“It’s partly that I just don’t want to go back to the Midlands.” he told her. “I hated it there. My family are ok, but they aren’t donzettas, not one is shevelbrann.” The clans hated such people and blamed them and the ‘gypsies’ for all ills, and especially for the revolution.
“I can’t say I blame you! I’m not fond of the place myself. But then I’m from the south. Sunny Cloùdough.”
“With that accent?” he said incredulously.
“Ah. Well, I left when I was eight and moved here. But the snowdrop meadows along the Leimeth river …” she sang “are in my blood. So to speak!”
“Let’s hope they don’t engage in snow-dropping.” he quipped.
“I’ll do the jokes, sevlina.” she grinned.
“Maybe I should do the singing then.” He finished the line in his high voice, “ … are most beautiful when the sun shines from the east. ”
They sat in her apartment on Carmon Street. She was now working part-time in a ‘legume mutuality’ or collective bean-farm just outside the city, and drawing what Illans called the ‘minimum’, a basic income which everyone received if they were out of a fulltime job. Enhancers refused to take payment for their own services.
“I still can’t believe I’m involved in all this.” he said. She touched his hand — they’d grown quite intimate of late.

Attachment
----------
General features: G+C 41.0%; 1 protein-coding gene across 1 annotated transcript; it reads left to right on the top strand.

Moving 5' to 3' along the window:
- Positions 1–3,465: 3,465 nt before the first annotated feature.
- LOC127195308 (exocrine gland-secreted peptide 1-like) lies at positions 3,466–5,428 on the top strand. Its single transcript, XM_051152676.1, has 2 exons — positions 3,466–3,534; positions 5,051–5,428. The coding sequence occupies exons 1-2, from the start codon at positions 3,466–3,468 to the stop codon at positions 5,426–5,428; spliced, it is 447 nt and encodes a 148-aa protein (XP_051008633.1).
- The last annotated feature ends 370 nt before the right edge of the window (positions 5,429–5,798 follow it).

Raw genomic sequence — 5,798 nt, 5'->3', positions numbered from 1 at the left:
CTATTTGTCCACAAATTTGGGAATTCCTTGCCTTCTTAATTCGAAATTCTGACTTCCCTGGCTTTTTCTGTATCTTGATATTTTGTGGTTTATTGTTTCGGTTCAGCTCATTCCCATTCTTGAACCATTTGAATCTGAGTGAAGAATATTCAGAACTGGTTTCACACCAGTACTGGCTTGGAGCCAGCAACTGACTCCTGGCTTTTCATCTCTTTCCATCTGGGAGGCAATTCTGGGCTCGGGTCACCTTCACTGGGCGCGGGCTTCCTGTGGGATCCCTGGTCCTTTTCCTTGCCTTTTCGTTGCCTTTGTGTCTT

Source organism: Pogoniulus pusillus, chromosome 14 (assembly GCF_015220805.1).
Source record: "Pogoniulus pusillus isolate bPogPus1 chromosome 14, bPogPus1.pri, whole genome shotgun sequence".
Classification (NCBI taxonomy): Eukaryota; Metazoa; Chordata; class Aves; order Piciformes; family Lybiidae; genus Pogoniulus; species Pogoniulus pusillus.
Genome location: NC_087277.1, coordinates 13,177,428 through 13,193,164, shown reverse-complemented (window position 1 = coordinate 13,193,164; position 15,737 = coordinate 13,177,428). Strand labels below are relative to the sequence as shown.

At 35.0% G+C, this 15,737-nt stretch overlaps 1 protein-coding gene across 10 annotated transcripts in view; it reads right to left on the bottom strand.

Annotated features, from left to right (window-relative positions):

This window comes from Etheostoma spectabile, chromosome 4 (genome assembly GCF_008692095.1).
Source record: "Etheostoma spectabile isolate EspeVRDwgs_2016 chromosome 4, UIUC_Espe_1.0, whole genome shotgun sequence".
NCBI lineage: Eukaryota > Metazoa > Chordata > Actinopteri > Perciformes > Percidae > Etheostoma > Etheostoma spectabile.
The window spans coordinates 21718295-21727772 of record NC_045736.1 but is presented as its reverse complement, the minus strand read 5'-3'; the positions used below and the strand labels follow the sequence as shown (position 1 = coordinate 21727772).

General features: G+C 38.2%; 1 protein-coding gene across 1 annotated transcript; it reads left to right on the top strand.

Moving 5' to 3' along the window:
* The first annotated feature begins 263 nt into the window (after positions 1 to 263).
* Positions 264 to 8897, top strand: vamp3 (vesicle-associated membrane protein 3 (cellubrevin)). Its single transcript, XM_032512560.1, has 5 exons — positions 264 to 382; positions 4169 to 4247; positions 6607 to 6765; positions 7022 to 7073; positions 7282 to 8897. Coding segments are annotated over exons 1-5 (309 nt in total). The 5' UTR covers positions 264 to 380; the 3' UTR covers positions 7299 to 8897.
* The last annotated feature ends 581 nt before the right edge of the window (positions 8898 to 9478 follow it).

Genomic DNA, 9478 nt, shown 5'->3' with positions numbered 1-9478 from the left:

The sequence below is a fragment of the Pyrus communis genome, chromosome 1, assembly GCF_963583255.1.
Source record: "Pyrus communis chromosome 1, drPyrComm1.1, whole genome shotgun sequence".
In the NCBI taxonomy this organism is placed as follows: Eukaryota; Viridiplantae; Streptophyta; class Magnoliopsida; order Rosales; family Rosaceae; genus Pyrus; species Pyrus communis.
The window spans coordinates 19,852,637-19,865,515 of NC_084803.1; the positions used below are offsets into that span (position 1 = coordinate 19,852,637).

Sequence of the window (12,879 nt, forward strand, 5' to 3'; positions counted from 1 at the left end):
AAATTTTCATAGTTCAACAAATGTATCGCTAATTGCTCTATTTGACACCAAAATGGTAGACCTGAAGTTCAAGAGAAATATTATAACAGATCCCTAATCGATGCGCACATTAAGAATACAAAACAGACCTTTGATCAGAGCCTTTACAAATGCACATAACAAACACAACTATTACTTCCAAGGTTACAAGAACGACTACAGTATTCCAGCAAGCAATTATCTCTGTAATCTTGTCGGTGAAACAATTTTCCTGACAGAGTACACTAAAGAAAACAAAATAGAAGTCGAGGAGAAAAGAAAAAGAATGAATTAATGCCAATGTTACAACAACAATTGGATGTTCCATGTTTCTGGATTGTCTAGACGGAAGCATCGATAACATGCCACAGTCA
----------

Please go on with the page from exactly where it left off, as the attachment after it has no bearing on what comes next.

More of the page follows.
“Honey, we’ve had our eye on you for quite a while. You’re better-known than you think.”
“But — you’re not an artist, are you? What made you — how did you become an enhancer?”
“Oh, well, that’s a fine question!” She rummaged behind the sofa and produced a temen — a bowed lyre or crwth. She replayed the folk-song, and the hairs on the back of his neck stood up.
“The Emporer is rumoured to hate music.” she told him. “All art, but especially music.”
Lucian, rather musical himself, sighed. “Will you help me confront him, Nelly Snell?”
“That’s the idea. We’re not letting you go there alone — ” She broke off and he wondered what she was staring at.
Lucian was sitting opposite her, facing the apartment’s large clear window. Nelly was facing the door. Her eyes were wide, almost popping, as though with fear.
Instantly he turned around.
How the man had entered the locked apartment he could not guess. But he was undeniably there, standing before them in all his black-coated, be-jowled horror, a heavy militia revolver pointed at Lucian’s forehead.
7. Things Get even More Serious

“Lechid!” was all he could manage to croak, heart racing.
“Yes, my fine young donzetta. Which is it to be, the White Standard Club or a trip to the Empire?”